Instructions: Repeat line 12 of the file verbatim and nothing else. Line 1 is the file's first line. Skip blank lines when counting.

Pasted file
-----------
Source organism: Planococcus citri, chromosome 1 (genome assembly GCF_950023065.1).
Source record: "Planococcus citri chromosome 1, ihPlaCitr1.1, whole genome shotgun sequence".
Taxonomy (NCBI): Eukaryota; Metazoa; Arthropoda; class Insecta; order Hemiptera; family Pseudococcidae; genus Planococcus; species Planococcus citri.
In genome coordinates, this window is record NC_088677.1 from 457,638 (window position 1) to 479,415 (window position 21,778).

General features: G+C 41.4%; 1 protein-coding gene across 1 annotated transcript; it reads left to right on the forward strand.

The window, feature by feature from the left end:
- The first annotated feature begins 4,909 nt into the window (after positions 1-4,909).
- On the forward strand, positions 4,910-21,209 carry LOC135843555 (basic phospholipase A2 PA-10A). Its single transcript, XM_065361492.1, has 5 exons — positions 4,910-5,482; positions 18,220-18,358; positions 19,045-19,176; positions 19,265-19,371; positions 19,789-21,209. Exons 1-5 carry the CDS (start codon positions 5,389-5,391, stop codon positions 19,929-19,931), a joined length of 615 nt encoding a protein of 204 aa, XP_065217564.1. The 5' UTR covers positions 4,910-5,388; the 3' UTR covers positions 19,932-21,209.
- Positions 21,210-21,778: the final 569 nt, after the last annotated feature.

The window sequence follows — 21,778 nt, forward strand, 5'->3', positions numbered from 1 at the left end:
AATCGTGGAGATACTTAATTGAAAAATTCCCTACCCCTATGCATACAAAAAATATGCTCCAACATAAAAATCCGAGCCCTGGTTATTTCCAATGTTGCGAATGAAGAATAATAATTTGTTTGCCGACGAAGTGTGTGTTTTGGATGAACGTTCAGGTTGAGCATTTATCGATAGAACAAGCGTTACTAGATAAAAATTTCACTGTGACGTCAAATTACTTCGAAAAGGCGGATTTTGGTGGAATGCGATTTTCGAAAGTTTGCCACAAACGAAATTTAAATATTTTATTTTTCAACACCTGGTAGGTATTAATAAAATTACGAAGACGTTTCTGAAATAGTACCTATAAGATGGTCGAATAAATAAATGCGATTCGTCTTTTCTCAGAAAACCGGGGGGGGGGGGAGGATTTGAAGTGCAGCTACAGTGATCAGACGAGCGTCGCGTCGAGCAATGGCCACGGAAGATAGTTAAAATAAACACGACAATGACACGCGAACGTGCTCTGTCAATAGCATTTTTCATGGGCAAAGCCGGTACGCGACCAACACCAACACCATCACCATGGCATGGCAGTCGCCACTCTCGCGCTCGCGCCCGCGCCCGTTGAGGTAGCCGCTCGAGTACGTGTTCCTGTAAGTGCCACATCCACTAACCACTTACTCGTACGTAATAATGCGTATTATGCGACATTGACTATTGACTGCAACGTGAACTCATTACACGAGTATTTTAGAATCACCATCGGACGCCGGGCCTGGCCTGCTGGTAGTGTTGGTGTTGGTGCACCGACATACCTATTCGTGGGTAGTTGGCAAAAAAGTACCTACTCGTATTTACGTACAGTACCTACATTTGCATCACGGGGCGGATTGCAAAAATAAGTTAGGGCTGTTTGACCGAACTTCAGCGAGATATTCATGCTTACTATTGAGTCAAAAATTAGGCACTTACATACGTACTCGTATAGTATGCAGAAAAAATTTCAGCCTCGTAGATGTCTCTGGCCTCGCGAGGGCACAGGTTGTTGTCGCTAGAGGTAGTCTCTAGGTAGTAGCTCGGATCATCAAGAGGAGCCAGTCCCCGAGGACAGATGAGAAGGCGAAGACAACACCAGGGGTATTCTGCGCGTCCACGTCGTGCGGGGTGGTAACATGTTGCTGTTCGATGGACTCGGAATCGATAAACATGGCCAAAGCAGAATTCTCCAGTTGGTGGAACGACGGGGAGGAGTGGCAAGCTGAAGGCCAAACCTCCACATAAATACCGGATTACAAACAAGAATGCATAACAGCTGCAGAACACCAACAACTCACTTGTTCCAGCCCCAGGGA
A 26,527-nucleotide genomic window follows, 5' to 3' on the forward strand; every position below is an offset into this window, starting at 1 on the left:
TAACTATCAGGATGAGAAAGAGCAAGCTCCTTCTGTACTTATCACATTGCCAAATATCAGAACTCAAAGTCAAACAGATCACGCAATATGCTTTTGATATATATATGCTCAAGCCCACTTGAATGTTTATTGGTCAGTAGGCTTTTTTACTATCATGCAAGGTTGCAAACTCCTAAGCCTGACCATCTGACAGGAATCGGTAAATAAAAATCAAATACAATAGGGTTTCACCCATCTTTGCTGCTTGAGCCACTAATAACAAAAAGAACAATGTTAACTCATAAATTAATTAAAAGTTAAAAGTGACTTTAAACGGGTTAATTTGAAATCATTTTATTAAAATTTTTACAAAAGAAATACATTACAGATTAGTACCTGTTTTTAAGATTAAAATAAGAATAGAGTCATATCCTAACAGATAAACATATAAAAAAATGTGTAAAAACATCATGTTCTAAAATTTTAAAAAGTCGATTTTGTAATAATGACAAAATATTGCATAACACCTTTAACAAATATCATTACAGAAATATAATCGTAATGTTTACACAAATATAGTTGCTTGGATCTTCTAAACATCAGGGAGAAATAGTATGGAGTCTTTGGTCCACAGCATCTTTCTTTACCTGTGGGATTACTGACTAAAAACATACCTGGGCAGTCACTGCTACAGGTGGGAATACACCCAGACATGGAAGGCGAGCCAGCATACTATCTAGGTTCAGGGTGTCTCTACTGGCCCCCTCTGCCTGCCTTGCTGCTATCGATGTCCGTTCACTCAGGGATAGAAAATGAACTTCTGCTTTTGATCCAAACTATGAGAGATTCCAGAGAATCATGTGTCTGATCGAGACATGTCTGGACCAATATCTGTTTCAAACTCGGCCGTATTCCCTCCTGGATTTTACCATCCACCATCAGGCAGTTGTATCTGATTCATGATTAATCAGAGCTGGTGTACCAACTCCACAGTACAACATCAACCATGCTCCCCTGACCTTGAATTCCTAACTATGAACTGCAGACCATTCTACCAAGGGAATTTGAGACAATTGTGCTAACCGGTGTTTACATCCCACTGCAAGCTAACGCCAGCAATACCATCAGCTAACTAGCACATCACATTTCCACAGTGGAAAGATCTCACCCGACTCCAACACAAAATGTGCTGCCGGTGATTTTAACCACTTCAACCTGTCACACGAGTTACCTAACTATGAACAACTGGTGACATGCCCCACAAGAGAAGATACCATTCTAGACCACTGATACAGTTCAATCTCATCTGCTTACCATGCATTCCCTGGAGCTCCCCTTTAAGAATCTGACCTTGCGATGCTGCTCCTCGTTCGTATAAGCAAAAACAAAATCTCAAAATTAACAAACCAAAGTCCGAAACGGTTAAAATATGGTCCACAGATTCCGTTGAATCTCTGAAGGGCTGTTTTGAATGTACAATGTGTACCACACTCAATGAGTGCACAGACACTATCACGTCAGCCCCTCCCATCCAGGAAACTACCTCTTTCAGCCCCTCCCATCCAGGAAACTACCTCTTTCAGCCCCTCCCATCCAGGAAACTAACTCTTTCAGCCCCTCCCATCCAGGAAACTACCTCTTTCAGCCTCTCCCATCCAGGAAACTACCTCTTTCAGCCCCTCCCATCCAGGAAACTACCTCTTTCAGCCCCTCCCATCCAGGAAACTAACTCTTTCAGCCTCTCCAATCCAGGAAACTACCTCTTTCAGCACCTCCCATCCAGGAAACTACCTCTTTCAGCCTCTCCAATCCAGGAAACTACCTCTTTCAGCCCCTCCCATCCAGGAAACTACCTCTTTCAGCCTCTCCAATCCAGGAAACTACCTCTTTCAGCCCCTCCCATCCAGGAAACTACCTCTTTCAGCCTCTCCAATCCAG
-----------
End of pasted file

A 26,527-nucleotide genomic window follows, 5' to 3' on the forward strand; every position below is an offset into this window, starting at 1 on the left: